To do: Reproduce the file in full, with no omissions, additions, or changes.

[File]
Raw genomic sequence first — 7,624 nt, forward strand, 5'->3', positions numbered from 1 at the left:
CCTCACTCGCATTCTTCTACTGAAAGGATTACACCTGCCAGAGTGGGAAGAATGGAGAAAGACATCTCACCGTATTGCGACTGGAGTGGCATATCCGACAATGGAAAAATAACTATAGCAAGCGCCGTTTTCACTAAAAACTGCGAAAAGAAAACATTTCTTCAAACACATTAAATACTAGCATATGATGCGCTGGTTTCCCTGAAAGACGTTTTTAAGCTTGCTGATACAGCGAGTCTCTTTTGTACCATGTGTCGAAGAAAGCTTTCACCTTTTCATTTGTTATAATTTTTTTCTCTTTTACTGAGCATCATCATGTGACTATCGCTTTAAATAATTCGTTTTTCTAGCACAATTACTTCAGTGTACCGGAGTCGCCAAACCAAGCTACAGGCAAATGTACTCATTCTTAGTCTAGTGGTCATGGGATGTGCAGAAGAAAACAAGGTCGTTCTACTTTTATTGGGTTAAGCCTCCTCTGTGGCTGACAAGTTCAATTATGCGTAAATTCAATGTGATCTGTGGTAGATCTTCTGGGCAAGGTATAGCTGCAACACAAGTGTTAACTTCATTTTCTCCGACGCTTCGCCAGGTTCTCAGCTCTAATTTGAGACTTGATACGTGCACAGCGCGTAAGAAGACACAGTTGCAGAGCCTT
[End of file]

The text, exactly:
Raw genomic sequence first — 7,624 nt, forward strand, 5'->3', positions numbered from 1 at the left:
CCTCACTCGCATTCTTCTACTGAAAGGATTACACCTGCCAGAGTGGGAAGAATGGAGAAAGACATCTCACCGTATTGCGACTGGAGTGGCATATCCGACAATGGAAAAATAACTATAGCAAGCGCCGTTTTCACTAAAAACTGCGAAAAGAAAACATTTCTTCAAACACATTAAATACTAGCATATGATGCGCTGGTTTCCCTGAAAGACGTTTTTAAGCTTGCTGATACAGCGAGTCTCTTTTGTACCATGTGTCGAAGAAAGCTTTCACCTTTTCATTTGTTATAATTTTTTTCTCTTTTACTGAGCATCATCATGTGACTATCGCTTTAAATAATTCGTTTTTCTAGCACAATTACTTCAGTGTACCGGAGTCGCCAAACCAAGCTACAGGCAAATGTACTCATTCTTAGTCTAGTGGTCATGGGATGTGCAGAAGAAAACAAGGTCGTTCTACTTTTATTGGGTTAAGCCTCCTCTGTGGCTGACAAGTTCAATTATGCGTAAATTCAATGTGATCTGTGGTAGATCTTCTGGGCAAGGTATAGCTGCAACACAAGTGTTAACTTCATTTTCTCCGACGCTTCGCCAGGTTCTCAGCTCTAATTTGAGACTTGATACGTGCACAGCGCGTAAGAAGACACAGTTGCAGAGCCTT